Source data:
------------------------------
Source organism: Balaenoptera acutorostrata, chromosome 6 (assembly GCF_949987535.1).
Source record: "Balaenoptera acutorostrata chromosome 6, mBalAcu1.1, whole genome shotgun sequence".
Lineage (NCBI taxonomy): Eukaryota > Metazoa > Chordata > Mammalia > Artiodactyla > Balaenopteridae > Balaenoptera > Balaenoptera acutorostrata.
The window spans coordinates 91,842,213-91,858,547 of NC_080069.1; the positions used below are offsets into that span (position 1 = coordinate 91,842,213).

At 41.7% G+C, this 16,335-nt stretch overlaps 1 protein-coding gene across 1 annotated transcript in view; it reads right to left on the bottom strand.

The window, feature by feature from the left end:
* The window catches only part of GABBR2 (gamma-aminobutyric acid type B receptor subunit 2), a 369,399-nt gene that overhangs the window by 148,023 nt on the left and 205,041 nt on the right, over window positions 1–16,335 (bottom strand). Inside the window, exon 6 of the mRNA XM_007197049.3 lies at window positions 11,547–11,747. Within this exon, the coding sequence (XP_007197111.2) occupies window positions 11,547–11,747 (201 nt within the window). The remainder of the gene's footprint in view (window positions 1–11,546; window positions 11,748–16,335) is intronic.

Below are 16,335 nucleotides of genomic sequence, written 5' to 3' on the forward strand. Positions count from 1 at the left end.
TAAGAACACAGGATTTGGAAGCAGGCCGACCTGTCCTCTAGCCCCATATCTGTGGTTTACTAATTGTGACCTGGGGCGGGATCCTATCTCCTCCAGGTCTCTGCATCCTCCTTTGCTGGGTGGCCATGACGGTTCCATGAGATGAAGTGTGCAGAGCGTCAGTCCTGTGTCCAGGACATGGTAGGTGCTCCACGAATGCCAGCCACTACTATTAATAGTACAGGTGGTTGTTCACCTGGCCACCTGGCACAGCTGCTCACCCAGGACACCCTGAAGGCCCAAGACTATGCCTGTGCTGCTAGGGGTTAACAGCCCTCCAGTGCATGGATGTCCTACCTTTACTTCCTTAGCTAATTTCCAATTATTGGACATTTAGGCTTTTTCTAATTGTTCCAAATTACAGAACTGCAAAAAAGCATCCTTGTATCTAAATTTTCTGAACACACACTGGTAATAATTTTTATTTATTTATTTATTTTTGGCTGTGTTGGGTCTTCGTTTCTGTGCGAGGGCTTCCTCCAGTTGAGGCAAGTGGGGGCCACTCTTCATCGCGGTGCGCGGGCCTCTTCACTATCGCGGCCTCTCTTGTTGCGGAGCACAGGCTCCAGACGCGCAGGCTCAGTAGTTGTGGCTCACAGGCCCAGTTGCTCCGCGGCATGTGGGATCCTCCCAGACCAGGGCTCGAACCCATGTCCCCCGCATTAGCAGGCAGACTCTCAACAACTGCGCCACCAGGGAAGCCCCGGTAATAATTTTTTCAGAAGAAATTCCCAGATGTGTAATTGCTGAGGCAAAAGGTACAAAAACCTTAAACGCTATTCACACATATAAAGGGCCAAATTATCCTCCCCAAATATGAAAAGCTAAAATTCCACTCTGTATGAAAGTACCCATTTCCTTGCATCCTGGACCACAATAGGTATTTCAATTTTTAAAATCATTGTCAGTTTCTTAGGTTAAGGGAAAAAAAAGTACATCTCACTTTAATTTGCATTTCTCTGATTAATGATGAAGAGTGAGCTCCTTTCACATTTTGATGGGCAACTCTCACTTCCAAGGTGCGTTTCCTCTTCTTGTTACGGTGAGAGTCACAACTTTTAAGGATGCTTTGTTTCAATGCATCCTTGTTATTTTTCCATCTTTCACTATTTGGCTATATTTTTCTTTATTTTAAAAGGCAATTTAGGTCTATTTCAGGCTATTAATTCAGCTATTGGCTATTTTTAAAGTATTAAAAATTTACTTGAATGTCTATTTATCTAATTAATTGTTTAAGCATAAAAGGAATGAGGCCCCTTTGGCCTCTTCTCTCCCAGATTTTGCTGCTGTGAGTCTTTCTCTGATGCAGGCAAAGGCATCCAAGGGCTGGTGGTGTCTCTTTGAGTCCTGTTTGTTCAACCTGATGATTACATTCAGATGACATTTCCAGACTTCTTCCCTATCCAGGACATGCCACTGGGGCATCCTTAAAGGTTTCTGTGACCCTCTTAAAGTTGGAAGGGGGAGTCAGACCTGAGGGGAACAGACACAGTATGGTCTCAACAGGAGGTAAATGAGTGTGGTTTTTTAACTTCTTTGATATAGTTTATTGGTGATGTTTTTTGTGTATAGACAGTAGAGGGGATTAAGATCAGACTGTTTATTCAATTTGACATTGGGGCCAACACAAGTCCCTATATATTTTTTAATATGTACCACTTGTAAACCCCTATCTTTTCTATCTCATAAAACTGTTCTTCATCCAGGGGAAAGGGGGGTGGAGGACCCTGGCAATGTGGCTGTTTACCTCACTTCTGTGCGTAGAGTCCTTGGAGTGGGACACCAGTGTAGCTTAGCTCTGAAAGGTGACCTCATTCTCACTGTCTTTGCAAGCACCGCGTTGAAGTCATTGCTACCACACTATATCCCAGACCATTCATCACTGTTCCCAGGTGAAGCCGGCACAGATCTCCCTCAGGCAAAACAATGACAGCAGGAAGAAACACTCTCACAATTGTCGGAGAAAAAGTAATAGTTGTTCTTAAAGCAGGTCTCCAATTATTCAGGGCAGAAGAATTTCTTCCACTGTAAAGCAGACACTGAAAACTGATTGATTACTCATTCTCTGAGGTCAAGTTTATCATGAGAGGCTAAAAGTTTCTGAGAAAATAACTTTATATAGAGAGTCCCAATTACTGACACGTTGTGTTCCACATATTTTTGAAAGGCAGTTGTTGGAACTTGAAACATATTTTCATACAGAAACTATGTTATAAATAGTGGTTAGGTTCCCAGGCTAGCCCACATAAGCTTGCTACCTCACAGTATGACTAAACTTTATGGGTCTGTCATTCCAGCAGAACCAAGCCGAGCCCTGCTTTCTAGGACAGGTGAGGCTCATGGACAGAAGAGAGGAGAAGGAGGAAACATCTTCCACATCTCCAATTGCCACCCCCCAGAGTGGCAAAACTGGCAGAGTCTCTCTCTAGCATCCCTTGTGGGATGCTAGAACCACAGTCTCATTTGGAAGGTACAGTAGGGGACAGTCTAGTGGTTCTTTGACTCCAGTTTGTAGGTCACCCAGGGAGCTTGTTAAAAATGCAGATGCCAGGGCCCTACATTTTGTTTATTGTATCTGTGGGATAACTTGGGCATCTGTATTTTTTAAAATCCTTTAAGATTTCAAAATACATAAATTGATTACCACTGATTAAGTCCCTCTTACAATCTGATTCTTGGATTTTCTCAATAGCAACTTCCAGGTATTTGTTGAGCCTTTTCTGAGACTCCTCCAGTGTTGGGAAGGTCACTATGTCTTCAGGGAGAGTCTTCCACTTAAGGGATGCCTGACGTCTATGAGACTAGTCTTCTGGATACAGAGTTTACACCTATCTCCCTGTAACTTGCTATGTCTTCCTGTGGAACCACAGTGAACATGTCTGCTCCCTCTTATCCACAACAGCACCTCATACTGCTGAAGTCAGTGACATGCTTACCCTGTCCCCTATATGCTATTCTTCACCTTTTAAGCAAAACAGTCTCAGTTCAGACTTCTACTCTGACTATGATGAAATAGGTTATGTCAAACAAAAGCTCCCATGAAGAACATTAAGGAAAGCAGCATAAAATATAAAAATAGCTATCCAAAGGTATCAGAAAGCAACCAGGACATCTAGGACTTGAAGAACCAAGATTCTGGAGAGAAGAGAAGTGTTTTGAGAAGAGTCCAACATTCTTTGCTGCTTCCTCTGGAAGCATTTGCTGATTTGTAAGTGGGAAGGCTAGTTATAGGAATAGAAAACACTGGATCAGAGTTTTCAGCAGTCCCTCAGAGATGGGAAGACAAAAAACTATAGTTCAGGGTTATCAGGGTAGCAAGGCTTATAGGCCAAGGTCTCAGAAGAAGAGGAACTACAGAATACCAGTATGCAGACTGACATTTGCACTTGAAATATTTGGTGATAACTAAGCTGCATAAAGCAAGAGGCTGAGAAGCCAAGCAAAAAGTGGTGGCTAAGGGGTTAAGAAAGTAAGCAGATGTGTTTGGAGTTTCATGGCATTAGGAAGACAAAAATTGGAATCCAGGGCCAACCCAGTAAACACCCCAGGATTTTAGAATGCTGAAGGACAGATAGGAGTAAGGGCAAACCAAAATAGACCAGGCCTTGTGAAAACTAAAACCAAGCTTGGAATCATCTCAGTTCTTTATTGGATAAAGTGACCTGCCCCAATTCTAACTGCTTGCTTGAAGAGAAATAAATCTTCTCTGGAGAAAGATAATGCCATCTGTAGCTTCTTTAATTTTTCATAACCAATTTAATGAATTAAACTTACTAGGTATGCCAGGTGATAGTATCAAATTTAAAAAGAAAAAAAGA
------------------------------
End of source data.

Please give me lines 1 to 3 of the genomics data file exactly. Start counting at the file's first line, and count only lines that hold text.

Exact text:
Source organism: Balaenoptera acutorostrata, chromosome 6 (assembly GCF_949987535.1).
Source record: "Balaenoptera acutorostrata chromosome 6, mBalAcu1.1, whole genome shotgun sequence".
Lineage (NCBI taxonomy): Eukaryota > Metazoa > Chordata > Mammalia > Artiodactyla > Balaenopteridae > Balaenoptera > Balaenoptera acutorostrata.